|"Baby New Year"—cartoon by John T. McCutcheon.|
The Julian Calendar, established by Julius Caesar in 46 BC, declared January 1 the first day of the year.
With the advent of Christianity, however, efforts were made to move New Year’s Day to something of more religious significance, such as Christmas or Easter.
Some countries continued to use January 1 (the date of Christ’s circumcision) and other countries made changes. Consequently, by the 1500s the European calendar system was a mess, countries beginning the year on different dates.
|Resurrection by Wenzel Hollar, completed during the 17th century|
Since the 14th cenutry, most regions in France had been using Easter as the start of the year. (And doesn't spring simply feel like be beginning of the new year?) Using Easter as the date caused confusion, however, since Easter is tied to the lunar cycle and changes from one year to the next, so around 1500 many people in France began to use January 1 as the start of the calendar year.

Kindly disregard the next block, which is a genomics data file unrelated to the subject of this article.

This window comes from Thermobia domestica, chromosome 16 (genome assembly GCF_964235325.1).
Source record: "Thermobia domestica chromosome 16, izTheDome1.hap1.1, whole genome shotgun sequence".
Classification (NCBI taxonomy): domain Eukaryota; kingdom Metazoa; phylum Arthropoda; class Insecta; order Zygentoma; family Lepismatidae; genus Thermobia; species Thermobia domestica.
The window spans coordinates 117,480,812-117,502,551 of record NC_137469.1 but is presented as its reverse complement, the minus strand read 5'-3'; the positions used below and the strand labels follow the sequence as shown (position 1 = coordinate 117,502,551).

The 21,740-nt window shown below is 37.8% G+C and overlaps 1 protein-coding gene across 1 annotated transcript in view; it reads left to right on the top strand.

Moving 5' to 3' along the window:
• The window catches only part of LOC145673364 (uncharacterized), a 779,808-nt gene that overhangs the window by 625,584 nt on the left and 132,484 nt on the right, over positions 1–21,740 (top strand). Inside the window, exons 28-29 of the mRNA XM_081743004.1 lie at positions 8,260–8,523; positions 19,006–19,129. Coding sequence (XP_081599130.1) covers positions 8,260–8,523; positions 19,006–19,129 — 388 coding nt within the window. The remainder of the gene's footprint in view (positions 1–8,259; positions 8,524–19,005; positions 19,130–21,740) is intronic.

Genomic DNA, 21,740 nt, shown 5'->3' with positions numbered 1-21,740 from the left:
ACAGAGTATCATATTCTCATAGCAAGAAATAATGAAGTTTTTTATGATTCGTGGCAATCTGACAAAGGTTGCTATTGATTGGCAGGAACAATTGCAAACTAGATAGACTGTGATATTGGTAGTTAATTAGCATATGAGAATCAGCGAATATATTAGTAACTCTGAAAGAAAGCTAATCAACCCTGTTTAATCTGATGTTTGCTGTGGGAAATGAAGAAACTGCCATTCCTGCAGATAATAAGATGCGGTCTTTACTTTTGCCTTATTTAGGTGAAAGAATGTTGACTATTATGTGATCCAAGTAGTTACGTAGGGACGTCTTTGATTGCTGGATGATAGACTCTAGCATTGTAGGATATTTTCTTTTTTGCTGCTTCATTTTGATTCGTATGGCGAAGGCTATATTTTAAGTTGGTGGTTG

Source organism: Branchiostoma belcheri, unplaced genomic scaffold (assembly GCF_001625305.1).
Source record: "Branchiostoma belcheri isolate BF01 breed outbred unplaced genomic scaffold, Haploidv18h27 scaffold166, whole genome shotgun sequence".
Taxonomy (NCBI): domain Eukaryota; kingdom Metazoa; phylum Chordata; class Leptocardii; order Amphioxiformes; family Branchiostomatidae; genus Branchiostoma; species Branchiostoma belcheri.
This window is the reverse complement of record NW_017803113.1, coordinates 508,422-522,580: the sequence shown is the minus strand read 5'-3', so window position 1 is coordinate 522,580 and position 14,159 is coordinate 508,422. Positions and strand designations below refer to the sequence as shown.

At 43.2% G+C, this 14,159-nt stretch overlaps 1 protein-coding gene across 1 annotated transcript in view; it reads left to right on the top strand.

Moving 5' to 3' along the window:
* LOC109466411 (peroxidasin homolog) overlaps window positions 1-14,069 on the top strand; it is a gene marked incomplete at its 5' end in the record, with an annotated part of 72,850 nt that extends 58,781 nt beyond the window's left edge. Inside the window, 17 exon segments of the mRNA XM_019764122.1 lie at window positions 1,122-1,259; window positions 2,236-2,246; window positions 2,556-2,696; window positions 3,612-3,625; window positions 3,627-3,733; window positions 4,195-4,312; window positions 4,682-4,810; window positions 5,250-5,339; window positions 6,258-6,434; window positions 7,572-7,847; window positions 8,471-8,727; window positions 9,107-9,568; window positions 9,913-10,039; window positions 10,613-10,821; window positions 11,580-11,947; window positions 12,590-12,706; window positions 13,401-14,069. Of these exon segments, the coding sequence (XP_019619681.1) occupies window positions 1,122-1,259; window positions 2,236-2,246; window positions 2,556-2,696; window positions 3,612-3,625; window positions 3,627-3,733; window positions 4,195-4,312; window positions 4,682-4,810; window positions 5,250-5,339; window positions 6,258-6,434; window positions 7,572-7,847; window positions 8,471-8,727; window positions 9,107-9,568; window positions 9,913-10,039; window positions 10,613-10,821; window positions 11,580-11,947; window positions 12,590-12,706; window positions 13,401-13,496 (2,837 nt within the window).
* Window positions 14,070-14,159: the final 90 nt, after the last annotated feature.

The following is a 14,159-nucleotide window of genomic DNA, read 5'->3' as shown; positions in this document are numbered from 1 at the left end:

For instance, in early sixteenth-century French books, it is common to see both forms of dating listed side-by-side. Just imagine the confusion when the French Revolution created yet another calendar.
|King Charles IX of France|
Author of The Josephine B. Trilogy and Mistress of the Sun
Research blog: http://bit.ly/BaroqueExplorations